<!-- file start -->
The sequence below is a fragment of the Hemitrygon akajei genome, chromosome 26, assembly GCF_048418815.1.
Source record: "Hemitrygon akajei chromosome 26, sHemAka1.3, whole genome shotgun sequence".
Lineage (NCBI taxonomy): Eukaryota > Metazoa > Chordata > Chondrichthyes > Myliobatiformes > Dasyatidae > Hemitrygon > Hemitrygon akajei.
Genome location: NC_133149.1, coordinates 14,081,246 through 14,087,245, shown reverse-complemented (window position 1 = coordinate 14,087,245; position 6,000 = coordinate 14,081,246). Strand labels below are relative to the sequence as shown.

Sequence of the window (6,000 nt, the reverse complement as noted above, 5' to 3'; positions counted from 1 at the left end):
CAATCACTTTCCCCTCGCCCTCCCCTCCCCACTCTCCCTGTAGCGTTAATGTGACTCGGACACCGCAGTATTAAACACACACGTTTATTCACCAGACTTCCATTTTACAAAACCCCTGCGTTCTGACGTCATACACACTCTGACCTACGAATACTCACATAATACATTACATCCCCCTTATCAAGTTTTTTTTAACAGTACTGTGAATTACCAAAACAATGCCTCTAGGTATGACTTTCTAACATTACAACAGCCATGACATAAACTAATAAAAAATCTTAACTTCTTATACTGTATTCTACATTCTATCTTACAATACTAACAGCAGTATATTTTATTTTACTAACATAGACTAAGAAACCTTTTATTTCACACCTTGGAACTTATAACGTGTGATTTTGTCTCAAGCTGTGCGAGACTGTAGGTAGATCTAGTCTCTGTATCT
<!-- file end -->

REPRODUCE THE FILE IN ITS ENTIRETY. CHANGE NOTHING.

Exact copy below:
The sequence below is a fragment of the Hemitrygon akajei genome, chromosome 26, assembly GCF_048418815.1.
Source record: "Hemitrygon akajei chromosome 26, sHemAka1.3, whole genome shotgun sequence".
Lineage (NCBI taxonomy): Eukaryota > Metazoa > Chordata > Chondrichthyes > Myliobatiformes > Dasyatidae > Hemitrygon > Hemitrygon akajei.
Genome location: NC_133149.1, coordinates 14,081,246 through 14,087,245, shown reverse-complemented (window position 1 = coordinate 14,087,245; position 6,000 = coordinate 14,081,246). Strand labels below are relative to the sequence as shown.

Sequence of the window (6,000 nt, the reverse complement as noted above, 5' to 3'; positions counted from 1 at the left end):
CAATCACTTTCCCCTCGCCCTCCCCTCCCCACTCTCCCTGTAGCGTTAATGTGACTCGGACACCGCAGTATTAAACACACACGTTTATTCACCAGACTTCCATTTTACAAAACCCCTGCGTTCTGACGTCATACACACTCTGACCTACGAATACTCACATAATACATTACATCCCCCTTATCAAGTTTTTTTTAACAGTACTGTGAATTACCAAAACAATGCCTCTAGGTATGACTTTCTAACATTACAACAGCCATGACATAAACTAATAAAAAATCTTAACTTCTTATACTGTATTCTACATTCTATCTTACAATACTAACAGCAGTATATTTTATTTTACTAACATAGACTAAGAAACCTTTTATTTCACACCTTGGAACTTATAACGTGTGATTTTGTCTCAAGCTGTGCGAGACTGTAGGTAGATCTAGTCTCTGTATCT